Violence Against Women Act Refuses To Be Victimized

January 29, 2013
By Allie Gregory | 1 comments

For the first time since 1994, the Violence Against Women Act has been allowed to expire. Last April the VAWA passed the Senate with a 68-31 vote. However, it was then blocked at the House—who were under Republican Tea Party leadership. This might sound vaguely familiar. The reason for this was because the provisions in the latest version of the bill would have expanded protection to gay victims and illegal immigrants as well as Native American victims of domestic abuse and violence.

According to New York Times, “the bill would provide services, like shelters and legal help, for victims of abuse regardless of their sexual orientation or immigration status.” And although the bill is strongly supported by both sides and has passed every five years since first introduced—GOP Tea Party House leaders are willing to turn a blind eye for no other reason than pure discrimination.

This week, Sen. Patrick Leahy of Vermont reintroduced the updated Violence Against Women Act (that included extended protections for gay and illegal immigrant as well as Native American victims of domestic abuse and violence). Sen. Leahy calls it a ‘tragedy’ that such a bill has been cast aside and he plans to make sure it is put back in action. Nancy Pelosi said this was a “top priority.” It is in great irony that such a bill to protect domestic abuse victims is becoming a victim itself of a GOP Congress that does absolutely nothing. No surprise, Republican leaders have failed to say anything of this bill. However, ignoring VAWA will not make it go away. Women across country have shown they are a very aware of the issues in regard to their health and safety. Why would Republicans think this issue would be any different?

What do you think of the Republican leadership? DFA stands with Sen. Leahy and his commitment to progressive bills such as the Violence Against Women Act. We stand for efforts that protect all the victims of domestic abuse no matter racial background or sexual orientation.

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I am a survivor of domestic violence but I am also a survivor of the misuse of this law. Domestic violence is not just the physical attack it comes after a long period of emotional, psychological and financial abuse. I was attacked by my husband and left the house in extreme fear with my dogs staying at a friend's. Meanwhile my husband calmly went to the police station and claimed I had attacked HIM with a knife. (Not true of course but the police said it was a "he said she said"). They further advised him he had "rights". The right to defend himself, the right to occupy my home (he refused to contribute financially) until the divorce was final and they would help him to enforce these rights. Police reports, restraining orders, etc. Are now all used by the abusers to extend their power and control. Indeed the police will enforce their "rights". The police were quite willing to enforce living together "until the divorce was final". And my husband who claimed he was not afraid and just wanted to report it "in case something happened" and not to inform me because "it would just cause more trouble" had arranged a get out of jail free card on the grounds of self defense for anything he cared to do. I was the accused so I By Law could not talk to the victim advocates at the police station. The practice of the law is not what its advocates envision. In my case I was able to get a restraining order and my husband was very upset feeling that the rules of the game were whoever got there first would "win". Truth meant nothing. Just bringing an accusation first. Manipulation, deception and outright lying are the foundation of an abusive relationship - the violence is just an extension of that. Until this is understood the laws will just be used more and more by the perpetrators to extend their total control over their victims.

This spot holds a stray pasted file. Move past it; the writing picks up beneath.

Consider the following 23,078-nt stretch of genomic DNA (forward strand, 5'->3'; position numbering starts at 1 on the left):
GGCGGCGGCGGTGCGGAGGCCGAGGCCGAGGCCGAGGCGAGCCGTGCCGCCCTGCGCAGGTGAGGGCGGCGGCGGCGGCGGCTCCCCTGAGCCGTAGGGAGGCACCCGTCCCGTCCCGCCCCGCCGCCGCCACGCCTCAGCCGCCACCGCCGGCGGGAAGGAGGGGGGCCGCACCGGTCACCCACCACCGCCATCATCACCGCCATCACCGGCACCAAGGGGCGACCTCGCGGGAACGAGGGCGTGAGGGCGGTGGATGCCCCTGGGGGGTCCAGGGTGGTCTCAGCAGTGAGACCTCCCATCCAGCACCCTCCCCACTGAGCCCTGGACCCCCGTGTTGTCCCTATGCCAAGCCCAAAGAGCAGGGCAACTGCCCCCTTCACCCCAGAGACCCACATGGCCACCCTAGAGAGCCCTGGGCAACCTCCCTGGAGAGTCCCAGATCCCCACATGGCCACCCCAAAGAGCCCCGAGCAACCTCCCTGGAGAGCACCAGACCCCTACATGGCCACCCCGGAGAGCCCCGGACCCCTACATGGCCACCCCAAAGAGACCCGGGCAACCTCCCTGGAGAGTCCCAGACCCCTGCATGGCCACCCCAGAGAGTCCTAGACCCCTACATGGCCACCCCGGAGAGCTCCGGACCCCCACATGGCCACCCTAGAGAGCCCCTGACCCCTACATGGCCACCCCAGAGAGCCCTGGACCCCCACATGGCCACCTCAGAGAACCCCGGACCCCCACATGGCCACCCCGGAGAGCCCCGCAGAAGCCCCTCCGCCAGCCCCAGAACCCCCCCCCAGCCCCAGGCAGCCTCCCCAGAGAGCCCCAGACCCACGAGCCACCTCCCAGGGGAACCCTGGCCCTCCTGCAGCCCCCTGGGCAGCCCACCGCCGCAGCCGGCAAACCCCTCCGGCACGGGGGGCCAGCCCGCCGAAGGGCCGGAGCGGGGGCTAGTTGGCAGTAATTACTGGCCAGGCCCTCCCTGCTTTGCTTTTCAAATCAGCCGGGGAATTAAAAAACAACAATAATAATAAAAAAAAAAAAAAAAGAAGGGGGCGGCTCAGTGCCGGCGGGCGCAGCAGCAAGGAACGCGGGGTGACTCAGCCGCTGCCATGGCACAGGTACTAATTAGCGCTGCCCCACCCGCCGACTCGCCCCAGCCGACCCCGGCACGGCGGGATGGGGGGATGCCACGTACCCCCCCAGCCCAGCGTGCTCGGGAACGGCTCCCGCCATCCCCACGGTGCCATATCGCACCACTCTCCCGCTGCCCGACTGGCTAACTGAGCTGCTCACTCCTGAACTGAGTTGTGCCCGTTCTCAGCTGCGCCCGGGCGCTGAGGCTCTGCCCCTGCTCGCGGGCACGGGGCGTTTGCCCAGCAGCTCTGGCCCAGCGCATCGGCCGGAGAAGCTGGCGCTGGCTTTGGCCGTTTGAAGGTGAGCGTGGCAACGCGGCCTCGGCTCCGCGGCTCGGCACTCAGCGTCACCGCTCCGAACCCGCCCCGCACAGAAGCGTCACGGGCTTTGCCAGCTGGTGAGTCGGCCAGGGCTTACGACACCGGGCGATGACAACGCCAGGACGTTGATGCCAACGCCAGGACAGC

Gail Seaton Humbert
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